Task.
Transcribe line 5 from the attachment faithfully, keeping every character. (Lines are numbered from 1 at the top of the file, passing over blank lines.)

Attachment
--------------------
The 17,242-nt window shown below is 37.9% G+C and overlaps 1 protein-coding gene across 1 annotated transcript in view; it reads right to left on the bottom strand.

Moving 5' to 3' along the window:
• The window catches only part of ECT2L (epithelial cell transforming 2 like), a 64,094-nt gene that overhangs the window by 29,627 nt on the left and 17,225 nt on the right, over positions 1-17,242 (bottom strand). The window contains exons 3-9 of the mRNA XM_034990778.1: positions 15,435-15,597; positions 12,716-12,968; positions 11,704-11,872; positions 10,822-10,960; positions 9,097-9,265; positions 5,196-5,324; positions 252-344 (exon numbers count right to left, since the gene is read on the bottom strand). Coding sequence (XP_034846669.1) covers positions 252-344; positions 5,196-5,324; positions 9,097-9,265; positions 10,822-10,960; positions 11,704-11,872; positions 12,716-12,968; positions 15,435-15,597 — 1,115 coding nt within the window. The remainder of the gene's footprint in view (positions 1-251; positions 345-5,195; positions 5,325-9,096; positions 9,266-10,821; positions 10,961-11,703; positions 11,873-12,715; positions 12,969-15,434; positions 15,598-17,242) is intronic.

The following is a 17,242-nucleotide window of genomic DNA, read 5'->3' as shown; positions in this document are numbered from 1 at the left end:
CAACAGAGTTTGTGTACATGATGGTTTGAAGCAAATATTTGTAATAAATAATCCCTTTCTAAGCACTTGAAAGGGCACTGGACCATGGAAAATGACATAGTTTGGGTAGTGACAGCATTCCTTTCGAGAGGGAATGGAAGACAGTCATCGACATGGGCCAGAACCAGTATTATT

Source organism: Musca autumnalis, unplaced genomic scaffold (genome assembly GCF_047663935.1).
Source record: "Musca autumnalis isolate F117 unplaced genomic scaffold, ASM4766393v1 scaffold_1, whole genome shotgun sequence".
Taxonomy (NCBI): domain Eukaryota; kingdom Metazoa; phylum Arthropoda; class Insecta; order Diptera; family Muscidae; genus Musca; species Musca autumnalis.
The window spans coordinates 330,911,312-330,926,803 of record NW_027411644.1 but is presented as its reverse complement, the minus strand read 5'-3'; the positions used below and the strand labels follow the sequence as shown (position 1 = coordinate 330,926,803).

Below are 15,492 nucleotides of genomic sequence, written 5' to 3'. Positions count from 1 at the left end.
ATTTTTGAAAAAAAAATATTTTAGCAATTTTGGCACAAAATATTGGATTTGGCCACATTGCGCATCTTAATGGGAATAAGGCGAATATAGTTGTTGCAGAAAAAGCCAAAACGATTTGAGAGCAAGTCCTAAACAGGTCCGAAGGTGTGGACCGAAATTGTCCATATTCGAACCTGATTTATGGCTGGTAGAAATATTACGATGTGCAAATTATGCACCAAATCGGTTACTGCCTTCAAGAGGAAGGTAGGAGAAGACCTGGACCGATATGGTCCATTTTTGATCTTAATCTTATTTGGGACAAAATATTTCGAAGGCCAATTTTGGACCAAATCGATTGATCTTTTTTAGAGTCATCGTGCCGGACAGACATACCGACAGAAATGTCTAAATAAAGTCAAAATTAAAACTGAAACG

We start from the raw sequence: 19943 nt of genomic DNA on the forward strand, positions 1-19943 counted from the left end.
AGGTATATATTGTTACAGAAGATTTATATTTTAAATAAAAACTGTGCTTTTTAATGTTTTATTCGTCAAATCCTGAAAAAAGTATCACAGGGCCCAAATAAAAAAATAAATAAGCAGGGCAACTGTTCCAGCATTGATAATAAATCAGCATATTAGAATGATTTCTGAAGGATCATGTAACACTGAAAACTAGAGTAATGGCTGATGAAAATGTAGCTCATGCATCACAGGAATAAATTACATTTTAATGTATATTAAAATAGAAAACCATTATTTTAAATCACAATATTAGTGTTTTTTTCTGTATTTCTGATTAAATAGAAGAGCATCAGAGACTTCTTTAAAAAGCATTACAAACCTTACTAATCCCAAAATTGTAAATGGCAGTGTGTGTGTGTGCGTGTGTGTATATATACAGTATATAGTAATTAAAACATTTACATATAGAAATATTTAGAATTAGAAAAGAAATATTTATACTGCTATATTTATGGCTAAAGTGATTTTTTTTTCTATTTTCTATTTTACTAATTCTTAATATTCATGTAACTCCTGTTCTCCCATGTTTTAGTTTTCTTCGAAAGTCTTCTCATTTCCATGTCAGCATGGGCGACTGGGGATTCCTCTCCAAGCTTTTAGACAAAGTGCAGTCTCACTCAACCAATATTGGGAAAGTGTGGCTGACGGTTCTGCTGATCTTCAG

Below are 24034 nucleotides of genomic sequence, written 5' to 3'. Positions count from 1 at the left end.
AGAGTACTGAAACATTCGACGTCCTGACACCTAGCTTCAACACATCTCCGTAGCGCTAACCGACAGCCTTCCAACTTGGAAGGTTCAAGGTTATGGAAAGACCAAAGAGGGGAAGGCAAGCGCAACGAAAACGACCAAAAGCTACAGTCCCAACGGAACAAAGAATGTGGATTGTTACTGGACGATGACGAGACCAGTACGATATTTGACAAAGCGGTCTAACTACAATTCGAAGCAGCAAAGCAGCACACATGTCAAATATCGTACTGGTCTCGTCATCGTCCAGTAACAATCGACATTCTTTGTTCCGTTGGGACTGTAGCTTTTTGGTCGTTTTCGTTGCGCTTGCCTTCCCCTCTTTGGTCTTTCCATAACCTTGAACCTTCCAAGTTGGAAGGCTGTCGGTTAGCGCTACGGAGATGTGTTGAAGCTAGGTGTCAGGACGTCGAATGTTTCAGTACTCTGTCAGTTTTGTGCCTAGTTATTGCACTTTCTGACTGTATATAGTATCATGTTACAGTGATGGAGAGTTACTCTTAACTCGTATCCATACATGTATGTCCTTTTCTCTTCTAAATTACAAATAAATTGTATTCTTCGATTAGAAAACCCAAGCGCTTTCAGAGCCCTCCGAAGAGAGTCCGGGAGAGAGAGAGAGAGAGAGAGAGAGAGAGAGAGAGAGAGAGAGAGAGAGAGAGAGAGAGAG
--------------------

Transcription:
CAACAGAGTTTGTGTACATGATGGTTTGAAGCAAATATTTGTAATAAATAATCCCTTTCTAAGCACTTGAAAGGGCACTGGACCATGGAAAATGACATAGTTTGGGTAGTGACAGCATTCCTTTCGAGAGGGAATGGAAGACAGTCATCGACATGGGCCAGAACCAGTATTATT